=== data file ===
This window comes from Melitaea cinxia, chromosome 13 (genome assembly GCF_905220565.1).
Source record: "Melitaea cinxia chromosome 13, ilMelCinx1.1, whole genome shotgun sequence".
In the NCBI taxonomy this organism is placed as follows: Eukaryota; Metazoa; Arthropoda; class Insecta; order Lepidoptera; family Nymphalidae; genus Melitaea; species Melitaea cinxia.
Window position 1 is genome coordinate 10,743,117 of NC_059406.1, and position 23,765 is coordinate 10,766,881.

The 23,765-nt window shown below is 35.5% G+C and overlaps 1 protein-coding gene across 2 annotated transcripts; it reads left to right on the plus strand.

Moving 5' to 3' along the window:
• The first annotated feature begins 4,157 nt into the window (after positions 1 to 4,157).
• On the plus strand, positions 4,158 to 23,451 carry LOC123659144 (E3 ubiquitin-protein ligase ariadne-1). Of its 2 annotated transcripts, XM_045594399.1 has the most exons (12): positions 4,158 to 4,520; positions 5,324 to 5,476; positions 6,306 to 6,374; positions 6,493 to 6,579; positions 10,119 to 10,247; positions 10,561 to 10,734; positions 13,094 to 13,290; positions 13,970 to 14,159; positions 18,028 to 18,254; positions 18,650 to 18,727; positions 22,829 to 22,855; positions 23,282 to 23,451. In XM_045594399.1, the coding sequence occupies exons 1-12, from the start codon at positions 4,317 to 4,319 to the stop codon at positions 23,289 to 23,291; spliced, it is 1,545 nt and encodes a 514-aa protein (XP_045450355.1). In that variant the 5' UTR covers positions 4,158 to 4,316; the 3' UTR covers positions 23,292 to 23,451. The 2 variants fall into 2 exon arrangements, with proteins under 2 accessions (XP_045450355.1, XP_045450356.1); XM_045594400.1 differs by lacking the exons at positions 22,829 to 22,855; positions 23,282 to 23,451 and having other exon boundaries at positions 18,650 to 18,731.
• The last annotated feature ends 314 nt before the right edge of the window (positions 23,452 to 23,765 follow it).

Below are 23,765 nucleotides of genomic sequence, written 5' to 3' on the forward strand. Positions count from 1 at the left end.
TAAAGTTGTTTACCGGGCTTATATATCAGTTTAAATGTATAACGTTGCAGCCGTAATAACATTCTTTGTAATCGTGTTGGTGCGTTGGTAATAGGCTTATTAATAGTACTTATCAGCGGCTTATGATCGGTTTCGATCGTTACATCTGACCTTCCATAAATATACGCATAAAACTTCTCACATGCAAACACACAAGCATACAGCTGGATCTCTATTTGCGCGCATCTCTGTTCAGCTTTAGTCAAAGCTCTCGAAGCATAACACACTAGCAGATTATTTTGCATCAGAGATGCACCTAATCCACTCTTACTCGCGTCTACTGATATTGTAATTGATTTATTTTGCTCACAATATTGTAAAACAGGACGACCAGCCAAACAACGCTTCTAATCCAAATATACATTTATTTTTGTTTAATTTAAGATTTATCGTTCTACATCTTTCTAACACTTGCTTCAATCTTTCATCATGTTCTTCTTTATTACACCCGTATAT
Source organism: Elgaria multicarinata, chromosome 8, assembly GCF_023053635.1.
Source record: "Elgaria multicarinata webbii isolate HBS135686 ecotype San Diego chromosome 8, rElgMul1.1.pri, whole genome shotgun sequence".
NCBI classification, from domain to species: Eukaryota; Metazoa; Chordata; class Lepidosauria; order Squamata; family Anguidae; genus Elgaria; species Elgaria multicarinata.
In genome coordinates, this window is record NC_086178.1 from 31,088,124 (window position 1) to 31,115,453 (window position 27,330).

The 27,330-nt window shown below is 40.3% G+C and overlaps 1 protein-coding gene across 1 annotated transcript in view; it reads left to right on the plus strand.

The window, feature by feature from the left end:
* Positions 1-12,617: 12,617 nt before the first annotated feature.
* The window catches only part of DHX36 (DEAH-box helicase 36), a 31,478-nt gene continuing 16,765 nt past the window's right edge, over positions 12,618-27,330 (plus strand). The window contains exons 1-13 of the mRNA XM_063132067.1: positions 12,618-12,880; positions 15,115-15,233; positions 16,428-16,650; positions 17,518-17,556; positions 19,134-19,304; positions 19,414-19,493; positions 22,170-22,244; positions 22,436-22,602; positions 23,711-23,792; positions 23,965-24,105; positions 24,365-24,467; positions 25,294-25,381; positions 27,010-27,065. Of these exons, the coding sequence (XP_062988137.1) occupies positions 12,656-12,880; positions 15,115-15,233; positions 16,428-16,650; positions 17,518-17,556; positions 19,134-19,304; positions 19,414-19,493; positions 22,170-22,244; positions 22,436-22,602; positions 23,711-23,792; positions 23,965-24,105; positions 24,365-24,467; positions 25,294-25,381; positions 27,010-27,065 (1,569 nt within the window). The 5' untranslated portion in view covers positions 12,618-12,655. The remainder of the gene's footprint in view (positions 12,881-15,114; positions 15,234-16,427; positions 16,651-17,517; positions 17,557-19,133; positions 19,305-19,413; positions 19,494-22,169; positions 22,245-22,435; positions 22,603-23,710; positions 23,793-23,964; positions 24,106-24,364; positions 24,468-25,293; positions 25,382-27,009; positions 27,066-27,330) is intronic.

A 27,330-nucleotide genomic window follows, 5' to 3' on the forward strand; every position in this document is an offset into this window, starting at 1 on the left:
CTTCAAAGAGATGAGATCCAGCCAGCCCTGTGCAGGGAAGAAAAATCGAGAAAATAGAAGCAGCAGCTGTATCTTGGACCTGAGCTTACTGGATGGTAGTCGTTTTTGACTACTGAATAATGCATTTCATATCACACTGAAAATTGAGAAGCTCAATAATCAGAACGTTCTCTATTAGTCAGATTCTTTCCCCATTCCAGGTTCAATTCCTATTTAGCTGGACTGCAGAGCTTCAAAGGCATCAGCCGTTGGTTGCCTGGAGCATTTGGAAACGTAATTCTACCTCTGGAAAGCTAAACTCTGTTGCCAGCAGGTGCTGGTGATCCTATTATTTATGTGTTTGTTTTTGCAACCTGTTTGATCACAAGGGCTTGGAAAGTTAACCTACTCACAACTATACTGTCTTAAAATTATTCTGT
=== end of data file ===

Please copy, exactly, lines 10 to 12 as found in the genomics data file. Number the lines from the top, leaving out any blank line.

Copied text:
Below are 23,765 nucleotides of genomic sequence, written 5' to 3' on the forward strand. Positions count from 1 at the left end.
TAAAGTTGTTTACCGGGCTTATATATCAGTTTAAATGTATAACGTTGCAGCCGTAATAACATTCTTTGTAATCGTGTTGGTGCGTTGGTAATAGGCTTATTAATAGTACTTATCAGCGGCTTATGATCGGTTTCGATCGTTACATCTGACCTTCCATAAATATACGCATAAAACTTCTCACATGCAAACACACAAGCATACAGCTGGATCTCTATTTGCGCGCATCTCTGTTCAGCTTTAGTCAAAGCTCTCGAAGCATAACACACTAGCAGATTATTTTGCATCAGAGATGCACCTAATCCACTCTTACTCGCGTCTACTGATATTGTAATTGATTTATTTTGCTCACAATATTGTAAAACAGGACGACCAGCCAAACAACGCTTCTAATCCAAATATACATTTATTTTTGTTTAATTTAAGATTTATCGTTCTACATCTTTCTAACACTTGCTTCAATCTTTCATCATGTTCTTCTTTATTACACCCGTATAT
Source organism: Elgaria multicarinata, chromosome 8, assembly GCF_023053635.1.